A smart solar and battery trial on an island off Tasmania is being touted as creating the forerunner for Australia’s energy future.
Lachlan Blackhall, head of the Australian National University’s battery storage and grid integration program said the trial, carried out with 40 households on Bruny Island off the coast of Tasmania, was designed to create a microcosm of a future Australian electricity grid.
Led by the Network Aware Coordination (NAC) platform – a series of smart algorithms that control multiple solar and battery installations to push power into the grid when it is needed – the trial allowed Australians to tap into the grid and become power producers themselves, earning money while the sun shone.
The battery project was not focused on replacing the main power sources, rather supplementing it and reducing the island’s reliance on diesel generation during summer and periods of peak demand.
The NAC for power
The NAC technology compiled data from all the household solar and battery storage systems, as well as energy consumption rates, through an internet connection and coordinated when the stored power should be pushed back into the network for the greatest benefit of the participants and the grid.
“In the same way that traffic lights coordinate the flow of cars and trucks on the road, the Network-Aware Coordination platform coordinates the flow of energy from residential solar and batteries to networks and markets to ensure the efficient and reliable operation of the electricity grid,” the ANU said.
Mr Blackhall said it differed from the virtual power plants that use also homeowners battery and solar power to provide power back into the grid – such as those in underway in South Australia or Canberra – as it “makes sure it is using all participants’ solar and battery installations in the most efficienct way by talking to all installations to decide when it needs to collaborate and provide power at the best price”.
He said the study also highlighted the increasingly important role of consumers and how they are shifting from simply using energy to become a ‘prosumer’, both a producer and consumer of energy.
“This has really underlined the important role that consumers will play in the future electricity system.”
The process also ensured all the participants’ data remained private while at the same time negotiating the best price for them when their energy was fed back into the grid.
A scalable solution
ANU College of Engineering and Computer Science Professor Sylvie Thiébaux said the trial “has also demonstrated how the NAC approach can solve wider grid problems, in particular, those that can arise through the mass deployment of renewables and battery storage”.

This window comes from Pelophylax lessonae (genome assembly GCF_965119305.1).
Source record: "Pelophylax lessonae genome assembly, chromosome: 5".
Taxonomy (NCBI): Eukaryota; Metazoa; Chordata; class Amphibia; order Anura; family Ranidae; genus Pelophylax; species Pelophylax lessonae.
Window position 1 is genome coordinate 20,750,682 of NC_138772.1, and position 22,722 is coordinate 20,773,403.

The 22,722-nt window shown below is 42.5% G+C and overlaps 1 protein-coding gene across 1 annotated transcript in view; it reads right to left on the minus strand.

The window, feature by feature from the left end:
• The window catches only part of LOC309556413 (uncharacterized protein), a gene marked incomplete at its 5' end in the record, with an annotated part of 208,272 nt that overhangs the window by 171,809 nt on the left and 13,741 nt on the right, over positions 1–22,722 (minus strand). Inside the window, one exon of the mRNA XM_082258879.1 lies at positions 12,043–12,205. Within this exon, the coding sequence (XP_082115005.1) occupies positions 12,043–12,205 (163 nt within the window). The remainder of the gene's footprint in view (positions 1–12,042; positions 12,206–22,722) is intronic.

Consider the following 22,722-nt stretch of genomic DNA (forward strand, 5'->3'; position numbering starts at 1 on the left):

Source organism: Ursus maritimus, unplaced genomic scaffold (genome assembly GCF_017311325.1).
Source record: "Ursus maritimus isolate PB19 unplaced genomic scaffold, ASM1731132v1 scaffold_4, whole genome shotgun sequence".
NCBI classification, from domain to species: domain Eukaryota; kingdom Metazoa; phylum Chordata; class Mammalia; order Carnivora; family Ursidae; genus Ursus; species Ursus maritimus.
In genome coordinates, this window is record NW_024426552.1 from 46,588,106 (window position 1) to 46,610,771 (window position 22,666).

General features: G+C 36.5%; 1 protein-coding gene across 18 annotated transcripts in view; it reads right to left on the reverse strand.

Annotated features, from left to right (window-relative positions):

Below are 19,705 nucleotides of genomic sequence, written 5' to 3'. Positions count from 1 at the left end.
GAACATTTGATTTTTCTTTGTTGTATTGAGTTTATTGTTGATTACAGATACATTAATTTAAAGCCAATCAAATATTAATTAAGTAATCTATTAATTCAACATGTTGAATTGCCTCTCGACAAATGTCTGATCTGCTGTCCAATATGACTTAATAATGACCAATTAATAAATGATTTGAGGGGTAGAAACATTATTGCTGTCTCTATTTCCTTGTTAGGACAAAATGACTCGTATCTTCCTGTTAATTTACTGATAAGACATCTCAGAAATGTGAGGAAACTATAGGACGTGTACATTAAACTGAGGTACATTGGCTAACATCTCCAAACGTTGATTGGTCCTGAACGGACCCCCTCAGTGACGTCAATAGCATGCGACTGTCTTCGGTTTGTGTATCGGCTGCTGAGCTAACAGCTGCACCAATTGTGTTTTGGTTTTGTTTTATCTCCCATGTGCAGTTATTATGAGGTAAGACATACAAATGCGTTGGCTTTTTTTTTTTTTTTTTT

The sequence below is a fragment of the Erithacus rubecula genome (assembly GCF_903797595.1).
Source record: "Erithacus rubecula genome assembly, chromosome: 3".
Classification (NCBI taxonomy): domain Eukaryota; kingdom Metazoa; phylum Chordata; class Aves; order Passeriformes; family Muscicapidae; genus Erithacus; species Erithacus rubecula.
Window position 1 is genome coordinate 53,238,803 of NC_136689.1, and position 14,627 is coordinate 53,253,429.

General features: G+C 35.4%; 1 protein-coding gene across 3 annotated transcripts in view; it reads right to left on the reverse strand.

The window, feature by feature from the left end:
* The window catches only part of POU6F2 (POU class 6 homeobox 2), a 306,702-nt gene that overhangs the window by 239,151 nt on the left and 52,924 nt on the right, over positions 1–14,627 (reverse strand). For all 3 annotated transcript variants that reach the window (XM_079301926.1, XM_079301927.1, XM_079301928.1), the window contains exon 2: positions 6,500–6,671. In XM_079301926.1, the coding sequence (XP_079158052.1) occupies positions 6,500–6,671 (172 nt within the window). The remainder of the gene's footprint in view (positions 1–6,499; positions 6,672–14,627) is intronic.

“This paves the way for a more intelligent way to operate our grids reliably while collaborating with consumers to make the best use of the resources they are installing.”
The ANU added that it will help networks improve operations at normal times, reduce stress during times of peak demand, and remove the need for costly network upgrades over the long term.
ANU Research School of Engineering’s Dr Dan Gordon said the trials also demonstrated that it could be scaled up for a city, a state or all of Australia.
“One of the great things about NAC is that it is a distributed algorithm,” Dr Gordon said.
“Each customer’s system acts in their own best interest, and privacy is retained – yet we arrive at a solution which is better for everyone.
“Each customer’s system performs relatively easy calculations, which don’t get harder as more customers are added. The vision is that NAC could be scaled up to a large ecosystem of residential and distributed energy providers.”
The project was a joint venture between the University of Tasmania, which examined the social acceptance of the technology; the University of Sydney, which calculated the battery payment structures; the Australian National University, which deployed the network aware coordinating algorithms to bring together the battery network; TasNetworks, which controlled the distribution of energy; Reposit Power, which ran the energy trading and control system, and the Australian Renewable Energy Agency (ARENA) which provided around $2.9 million in funding.
Mr Blackhall said UTAS’s investigation of social acceptance studied the perception of these kinds of programs and issues around uptake of the technology.
“When we talk about new technology we often assume people will adopt because it’s available or can help them, however, the key challenge is getting people interested in learning more about security and supply of energy,” he said.
“It’s fundamental for the future of this technology.”
The program will continue to run until mid-next year.